A Crime Of Compassion By Barbara Huttmann

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“A Crime of Compassion” by Barbara Huttmann she talks about how she was working as a nurse in a hospital when she became very close to this patient and his wife. He had lung cancer and was dying a slow and painful death. Huttmann describes all the pain he felt, his wife felt, and how he begged the hospital staff to let him die only for them to ignore his pleas. She discusses how awful she, the patient and his wife felt every time they revived him and forced him to live a painful life he didn’t want to live. At the end of her story, Huttmann reviles how she purposely waited to call the code knowing that they would not be able to revive him again. Huttmann’s technique was to use illustration to convince her readers of the need for new legislation…show more content…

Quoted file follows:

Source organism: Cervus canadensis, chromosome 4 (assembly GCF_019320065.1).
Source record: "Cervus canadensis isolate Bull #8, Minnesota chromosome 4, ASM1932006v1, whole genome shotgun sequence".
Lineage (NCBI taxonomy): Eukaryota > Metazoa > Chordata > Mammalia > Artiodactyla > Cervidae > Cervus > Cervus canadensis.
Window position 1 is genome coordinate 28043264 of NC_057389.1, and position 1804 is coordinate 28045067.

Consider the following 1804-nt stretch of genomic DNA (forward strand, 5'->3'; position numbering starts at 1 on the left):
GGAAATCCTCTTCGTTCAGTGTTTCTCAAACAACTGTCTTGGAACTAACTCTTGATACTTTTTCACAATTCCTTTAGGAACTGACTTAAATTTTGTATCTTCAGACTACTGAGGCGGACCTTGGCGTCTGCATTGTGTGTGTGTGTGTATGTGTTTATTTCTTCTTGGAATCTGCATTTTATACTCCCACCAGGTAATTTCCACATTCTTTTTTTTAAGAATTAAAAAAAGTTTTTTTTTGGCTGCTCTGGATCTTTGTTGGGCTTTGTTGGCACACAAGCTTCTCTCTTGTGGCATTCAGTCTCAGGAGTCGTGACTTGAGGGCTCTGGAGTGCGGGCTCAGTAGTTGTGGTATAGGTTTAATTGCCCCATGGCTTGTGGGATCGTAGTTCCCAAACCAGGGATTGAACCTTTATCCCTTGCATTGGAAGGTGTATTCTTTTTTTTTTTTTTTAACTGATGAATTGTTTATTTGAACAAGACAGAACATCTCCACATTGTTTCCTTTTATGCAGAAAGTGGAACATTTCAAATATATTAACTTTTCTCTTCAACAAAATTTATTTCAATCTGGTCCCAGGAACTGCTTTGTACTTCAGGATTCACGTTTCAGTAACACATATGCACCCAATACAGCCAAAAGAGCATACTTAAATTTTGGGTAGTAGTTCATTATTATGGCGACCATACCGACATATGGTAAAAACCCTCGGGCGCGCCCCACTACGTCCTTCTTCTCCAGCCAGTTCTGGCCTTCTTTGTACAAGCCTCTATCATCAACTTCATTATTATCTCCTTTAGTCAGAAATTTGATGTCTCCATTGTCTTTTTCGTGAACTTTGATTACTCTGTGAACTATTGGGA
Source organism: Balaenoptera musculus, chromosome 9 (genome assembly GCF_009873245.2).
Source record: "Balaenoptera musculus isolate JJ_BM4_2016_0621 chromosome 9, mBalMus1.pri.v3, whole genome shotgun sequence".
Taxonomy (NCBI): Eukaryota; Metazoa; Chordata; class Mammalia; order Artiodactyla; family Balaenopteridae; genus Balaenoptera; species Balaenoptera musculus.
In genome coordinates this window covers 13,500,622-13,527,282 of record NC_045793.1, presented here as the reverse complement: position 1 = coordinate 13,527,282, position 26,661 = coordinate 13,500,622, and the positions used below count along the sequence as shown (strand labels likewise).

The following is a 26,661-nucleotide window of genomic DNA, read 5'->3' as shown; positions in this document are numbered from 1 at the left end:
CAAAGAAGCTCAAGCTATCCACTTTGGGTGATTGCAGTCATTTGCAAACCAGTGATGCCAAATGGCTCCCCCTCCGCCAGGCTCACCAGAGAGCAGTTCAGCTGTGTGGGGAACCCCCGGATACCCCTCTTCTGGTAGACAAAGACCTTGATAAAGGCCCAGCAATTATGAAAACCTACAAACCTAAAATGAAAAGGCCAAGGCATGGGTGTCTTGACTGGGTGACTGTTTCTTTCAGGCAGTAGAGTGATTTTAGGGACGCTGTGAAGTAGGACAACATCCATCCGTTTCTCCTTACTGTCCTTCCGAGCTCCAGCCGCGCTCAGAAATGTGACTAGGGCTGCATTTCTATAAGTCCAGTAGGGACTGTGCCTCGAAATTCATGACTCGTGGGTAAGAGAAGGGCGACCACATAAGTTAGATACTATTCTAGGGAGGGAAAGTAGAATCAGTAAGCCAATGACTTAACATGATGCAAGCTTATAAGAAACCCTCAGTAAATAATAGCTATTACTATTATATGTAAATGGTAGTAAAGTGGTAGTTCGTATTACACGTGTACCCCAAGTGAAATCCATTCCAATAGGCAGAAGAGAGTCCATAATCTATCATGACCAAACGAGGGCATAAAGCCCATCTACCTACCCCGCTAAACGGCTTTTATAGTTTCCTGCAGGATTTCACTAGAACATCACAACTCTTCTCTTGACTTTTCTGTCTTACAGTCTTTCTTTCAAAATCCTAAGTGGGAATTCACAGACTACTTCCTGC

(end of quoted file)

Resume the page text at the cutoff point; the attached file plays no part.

Huttmann felt that one striking long emotional example would be more effective than several shorter less detailed examples at convincing her audience. Overall I think that Huttmann had the right technique in her essay by using one single extended example she was able to go more into depth with it. Also, her one example was sufficient enough to support her argument. It was very detailed and it gave the author a chance to better explain her perspective on the subject as well as why the audience should agree with her. In “The Blue Marble” by Gregory Petsko he discusses how iconic photographs have a history of changing the world how they represent something else. They turn into much more than just a photograph. He believes that science needs an iconic picture to so that people will once again be inspired by it. Petsko’s technique for using illustration to prove his thesis varies from Huttmann’s technique where she used one extended example he used several examples. The author used several examples to convince the audience that iconic photographs have changed history on numerous occasions not just once they have started movements and inspired
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